Finish What You Start summary

Finish What You Start

Book: Finish what you start by Peter Hollins

To build motivation, build more appealing and vivid goals, put visual reminders all around you, focus on the smallest, fastest, and easiest tasks, and kill indecision with pre-decided rules and narrow objectives.

You can’t achieve anything without action. All living beings are lazy by design, to save their energy. You have to fight against your own nature with clever tricks to act.

Main ideas:

Raise the benefits

Build more vivid and appealing motivators

  • Your ultimate goals
    • ex: I want financial safety, worry-free future.
    • ex: I want business partners excited with the same crazy goals.
    • ex: I want to build an autonomous B2B service business with recurring customers, and employees following my processes.
    • ex: I want a value investing portfolio of great businesses with widening moats and able and candid management.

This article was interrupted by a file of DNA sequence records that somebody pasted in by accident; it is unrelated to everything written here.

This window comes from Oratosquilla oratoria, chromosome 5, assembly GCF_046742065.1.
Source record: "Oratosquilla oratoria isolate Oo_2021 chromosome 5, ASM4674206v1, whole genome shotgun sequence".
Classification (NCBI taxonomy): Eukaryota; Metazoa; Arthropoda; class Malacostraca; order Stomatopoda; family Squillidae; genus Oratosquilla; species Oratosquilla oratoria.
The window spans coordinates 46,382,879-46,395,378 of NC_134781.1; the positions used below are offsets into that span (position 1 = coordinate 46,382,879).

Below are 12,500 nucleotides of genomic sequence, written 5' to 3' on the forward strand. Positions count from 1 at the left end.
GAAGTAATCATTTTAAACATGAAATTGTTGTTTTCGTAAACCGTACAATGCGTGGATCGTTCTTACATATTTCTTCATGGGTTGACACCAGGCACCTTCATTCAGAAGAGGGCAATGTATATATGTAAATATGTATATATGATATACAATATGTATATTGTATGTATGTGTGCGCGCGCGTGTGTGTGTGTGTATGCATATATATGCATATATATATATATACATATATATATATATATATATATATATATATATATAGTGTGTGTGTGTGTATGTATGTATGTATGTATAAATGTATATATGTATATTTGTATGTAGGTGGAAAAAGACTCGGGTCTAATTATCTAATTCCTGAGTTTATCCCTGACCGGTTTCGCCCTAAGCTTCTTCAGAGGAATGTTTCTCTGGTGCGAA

• ex: I want to be able to learn 90% of the time and jump on challenges the other 10%.
  • What does success look like exactly for you? How does it feel?
    • Activities you want to do (from business to personal)
    • People you want to spend time with (business partners, friends, peers, clients, employees, etc..)
    • Places you want to live at or visit.

Set constant reminders of your goals.

  • Use pictures for that.
  • Change these reminders’ position every day to avoid “reminder’s blindness”.

Use a success log

  • Record your string of successes and remind you of your progress.

Lower the costs

Kill indecision

  • Eliminate some of the different options from your dream future. Be more restrictive. At least for now. Nothing will prevent you to chase a removed option later, but you can’t run after 2 rabbits at the same time.
  • Decide in advance. Write rules. I want ___, I will ___ and I won’t ___
  • Aim for collecting 40% to 70% of the information you need to act. Don’t get stuck with paralysis by analysis.

Look for ways to lower the cost of action.

  • Start from the end result, and go backward, to discover the most efficient path to your goal.
  • Focus on the smallest, fastest, easiest tasks.